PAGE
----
I feel like I’m always counting steps. I spend each day in a constant analysis of how far away things are and how much energy it’s going to take to get there. Sometimes even just planning what’s going to happen between point A and point B is so tiring that I’ll need a break before I even get moving.

photogrid_1475093011370I realized the extent of my situation a few weeks ago. An unfortunate legal battle requiring my presence in the court room brought me up close and personal with an issue I’ve been refusing to face for some time now. I’m getting to the point that my health is interfering with my ability to be independently mobile. In other words, at 35 years old, as a single mother of three kids, my condition has deteriorated to the point that I need to talk to my doctor about using a wheelchair.

I’ve been struggling with my cane. For short trips I often leave it behind, because it is exhausting to use. My entire arm hurts after heavy use, from my hand all the way to my shoulder, and into my torso. But, if I’m walking more than about 30 feet or standing upright for more than about 30 seconds, I need the darn thing for balance and support.

Often just the thought of making it from my driveway to the front door is enough to move me to tears. I’ve fallen on that path more times than I can count. My pedometer counts 13 steps from my bed to the bathroom, but please don’t ask me to count the number of times I’ve had to pause for a rest, or to catch my breath, or to make the spots stop floating in my vision along that particular way.

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Anyway, my morning at the courthouse on Friday ended with about three times my usual daily step count being accrued in a matter of a few hours. In addition to the extra “mileage” hobbling along with my cane, there was the need to remain at least somewhat presentable, which meant not collapsing into a heap of pain and tears. It meant being seated upright on chairs and benches of varying levels of comfort and support. It meant acting in a calm and professional manner, even though the fluorescent lights made my skin crawl, and the crowded rooms and hallways made my anxiety skyrocket.

All of that and everything else, plus the walking! …So much walking. The handicap parking was closer than the parking garage, but still across the street and half a block away from the entrance. Of course it was the last courtroom on the left along what seemed like a hallway with no end.

It had been well over an hour of trying to stay upright whilst looking and acting like a person before I couldn’t hold off a bathroom break, or the excruciating pain and exhaustion, any longer. I found the bathrooms in what would have been a centralized location off the endless corridor, had I been in courtroom two or three. I hobbled there in tears, did my business, washed my hands and face, took a deep breath, and tried to be a person again.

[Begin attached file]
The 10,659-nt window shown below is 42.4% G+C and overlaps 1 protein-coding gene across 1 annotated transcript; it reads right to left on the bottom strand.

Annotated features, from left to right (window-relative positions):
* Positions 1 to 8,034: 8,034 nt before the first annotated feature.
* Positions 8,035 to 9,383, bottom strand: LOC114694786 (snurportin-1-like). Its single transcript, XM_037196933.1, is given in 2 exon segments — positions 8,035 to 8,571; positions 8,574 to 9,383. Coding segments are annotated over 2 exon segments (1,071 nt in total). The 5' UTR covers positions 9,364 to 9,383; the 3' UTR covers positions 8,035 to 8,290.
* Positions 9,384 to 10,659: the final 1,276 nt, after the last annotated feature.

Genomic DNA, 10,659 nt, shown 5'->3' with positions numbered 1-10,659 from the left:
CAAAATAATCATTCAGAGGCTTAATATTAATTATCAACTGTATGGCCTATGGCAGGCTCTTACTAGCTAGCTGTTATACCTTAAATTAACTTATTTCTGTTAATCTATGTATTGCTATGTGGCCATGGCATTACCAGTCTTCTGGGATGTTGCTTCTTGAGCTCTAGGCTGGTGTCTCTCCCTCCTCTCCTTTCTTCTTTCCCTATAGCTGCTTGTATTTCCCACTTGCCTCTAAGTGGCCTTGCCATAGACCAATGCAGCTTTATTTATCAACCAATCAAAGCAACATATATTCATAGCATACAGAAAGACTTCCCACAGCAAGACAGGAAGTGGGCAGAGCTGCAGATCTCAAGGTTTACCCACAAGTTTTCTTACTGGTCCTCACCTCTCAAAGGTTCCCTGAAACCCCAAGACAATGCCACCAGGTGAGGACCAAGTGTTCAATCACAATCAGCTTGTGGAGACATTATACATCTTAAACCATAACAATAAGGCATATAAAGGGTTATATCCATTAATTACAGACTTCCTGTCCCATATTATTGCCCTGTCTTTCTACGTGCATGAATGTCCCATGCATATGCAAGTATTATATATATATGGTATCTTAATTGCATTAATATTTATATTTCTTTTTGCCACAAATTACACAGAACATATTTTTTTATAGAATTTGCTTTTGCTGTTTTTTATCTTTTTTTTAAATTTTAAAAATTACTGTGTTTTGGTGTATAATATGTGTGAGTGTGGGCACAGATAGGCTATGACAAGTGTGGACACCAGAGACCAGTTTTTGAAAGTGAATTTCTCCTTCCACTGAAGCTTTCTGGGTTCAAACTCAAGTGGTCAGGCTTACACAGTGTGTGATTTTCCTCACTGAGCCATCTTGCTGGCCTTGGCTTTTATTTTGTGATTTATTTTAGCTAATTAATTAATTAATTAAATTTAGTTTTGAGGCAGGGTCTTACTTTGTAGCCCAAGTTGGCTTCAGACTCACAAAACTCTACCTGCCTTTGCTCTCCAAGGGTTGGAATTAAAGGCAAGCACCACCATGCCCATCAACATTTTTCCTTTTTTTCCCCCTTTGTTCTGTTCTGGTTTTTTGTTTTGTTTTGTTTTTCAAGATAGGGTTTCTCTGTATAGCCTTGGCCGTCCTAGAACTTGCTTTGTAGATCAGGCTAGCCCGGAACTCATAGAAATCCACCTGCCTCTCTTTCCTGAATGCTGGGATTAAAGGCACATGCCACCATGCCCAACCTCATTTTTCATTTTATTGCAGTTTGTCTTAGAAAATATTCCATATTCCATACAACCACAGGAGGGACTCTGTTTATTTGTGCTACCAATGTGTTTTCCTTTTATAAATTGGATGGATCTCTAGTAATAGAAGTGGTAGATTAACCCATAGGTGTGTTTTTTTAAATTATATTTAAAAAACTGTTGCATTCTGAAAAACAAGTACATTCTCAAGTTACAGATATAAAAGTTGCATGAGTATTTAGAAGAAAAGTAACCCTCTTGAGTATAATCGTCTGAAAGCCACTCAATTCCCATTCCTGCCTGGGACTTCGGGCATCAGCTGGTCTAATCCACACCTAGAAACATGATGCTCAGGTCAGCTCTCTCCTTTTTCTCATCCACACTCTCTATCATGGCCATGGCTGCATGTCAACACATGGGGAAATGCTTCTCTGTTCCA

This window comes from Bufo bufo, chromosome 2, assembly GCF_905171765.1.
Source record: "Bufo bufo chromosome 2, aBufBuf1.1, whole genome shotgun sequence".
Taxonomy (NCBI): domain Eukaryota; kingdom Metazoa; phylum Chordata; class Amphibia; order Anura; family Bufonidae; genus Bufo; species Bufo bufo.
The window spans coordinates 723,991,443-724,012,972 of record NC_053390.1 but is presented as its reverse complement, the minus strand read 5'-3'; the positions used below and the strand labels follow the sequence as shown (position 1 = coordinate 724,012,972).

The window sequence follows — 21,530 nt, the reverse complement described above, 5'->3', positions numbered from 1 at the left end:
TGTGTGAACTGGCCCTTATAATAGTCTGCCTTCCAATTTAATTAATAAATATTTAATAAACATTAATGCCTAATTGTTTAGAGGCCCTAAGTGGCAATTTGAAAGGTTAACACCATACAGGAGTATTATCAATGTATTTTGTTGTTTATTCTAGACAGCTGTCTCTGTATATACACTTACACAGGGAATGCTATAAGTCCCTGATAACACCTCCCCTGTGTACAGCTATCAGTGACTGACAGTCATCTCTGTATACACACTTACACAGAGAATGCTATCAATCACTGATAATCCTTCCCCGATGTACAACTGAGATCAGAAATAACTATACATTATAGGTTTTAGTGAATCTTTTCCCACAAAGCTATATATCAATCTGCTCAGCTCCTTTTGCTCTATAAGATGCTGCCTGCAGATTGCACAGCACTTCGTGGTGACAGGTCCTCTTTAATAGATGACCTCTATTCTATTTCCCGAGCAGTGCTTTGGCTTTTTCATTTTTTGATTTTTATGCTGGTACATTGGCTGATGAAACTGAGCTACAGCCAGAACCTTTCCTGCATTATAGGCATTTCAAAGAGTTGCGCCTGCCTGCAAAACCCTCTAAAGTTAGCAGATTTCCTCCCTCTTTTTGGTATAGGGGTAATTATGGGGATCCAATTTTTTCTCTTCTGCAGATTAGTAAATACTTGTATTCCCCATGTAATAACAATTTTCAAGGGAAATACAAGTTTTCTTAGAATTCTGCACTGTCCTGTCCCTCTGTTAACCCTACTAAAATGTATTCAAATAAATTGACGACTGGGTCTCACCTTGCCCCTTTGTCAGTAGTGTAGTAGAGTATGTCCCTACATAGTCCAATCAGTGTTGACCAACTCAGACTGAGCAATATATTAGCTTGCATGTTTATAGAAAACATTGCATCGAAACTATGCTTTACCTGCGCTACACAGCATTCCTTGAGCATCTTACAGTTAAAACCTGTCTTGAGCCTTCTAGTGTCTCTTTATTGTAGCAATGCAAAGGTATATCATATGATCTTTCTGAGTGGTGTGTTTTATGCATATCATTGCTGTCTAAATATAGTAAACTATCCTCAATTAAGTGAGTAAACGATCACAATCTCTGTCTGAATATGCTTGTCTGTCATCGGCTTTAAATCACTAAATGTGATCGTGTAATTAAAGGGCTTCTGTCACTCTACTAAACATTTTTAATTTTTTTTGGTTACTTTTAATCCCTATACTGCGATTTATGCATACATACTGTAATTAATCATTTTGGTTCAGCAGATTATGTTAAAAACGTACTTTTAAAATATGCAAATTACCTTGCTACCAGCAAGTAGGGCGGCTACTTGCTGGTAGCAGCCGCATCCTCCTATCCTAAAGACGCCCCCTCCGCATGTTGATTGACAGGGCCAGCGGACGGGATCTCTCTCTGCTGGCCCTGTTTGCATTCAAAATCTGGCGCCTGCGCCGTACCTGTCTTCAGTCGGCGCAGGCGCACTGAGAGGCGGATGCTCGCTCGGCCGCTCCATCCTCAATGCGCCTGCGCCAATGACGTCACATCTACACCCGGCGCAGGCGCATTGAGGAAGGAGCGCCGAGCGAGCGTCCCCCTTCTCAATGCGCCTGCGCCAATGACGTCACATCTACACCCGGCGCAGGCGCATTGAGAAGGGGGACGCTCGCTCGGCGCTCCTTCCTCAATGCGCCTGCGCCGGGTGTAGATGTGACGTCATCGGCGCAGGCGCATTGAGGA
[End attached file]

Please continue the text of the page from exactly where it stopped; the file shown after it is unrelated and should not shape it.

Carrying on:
Iphotogrid_1475092603884 also decided right then that it would be a good time to utilize one of the extra doses of pain medicine my doctor prescribes each month for breakthrough pain. There were water fountains handy, but unfortunately I had left my medicine in the car. The car that was down the endless corridor, out the main entrance, half a block away and across the street. Faced with the prospect of taking the first step of that little journey (nevermind the rest of them), I asked for help. As luck would have it, my mom had arrived for moral support and she was able to make the trek in my stead. Thanks to an empty stomach, after twenty minutes or so I wasn’t crying or writhing in pain in my seat anymore.

I have no idea what I would’ve done without help, because I’m just about positive I wouldn’t have been able to take my medicine without it. My body simply did not have the capability to do the things I needed it to do. When I finally got home, after well over three hours of the torture of trying to look “normal”, I collapsed. By the Monday after, I had still barely made it out of my bed for the barest of essentials. Three days after that, and I was still recovering from three hours of what a healthy person takes for granted every single day.

photogrid_1475092689548I’m scared to use a wheelchair. I’m certainly not going to beat around the bush about that. I’m scared of judgement from strangers and from people I know. I’m concerned that I won’t be able to manage the chair by myself. I’m worried about a lot of things that I’d never thought I’d have to worry about at the age of 35, but I’ve decided that I need to do whatever it takes to stay active. With that goal stated, the use of a wheelchair may seem a little counter-intuitive to some, but if it means I can get out in the world and do things without taking days or weeks to recover from the effort, I think it’s worth trying.

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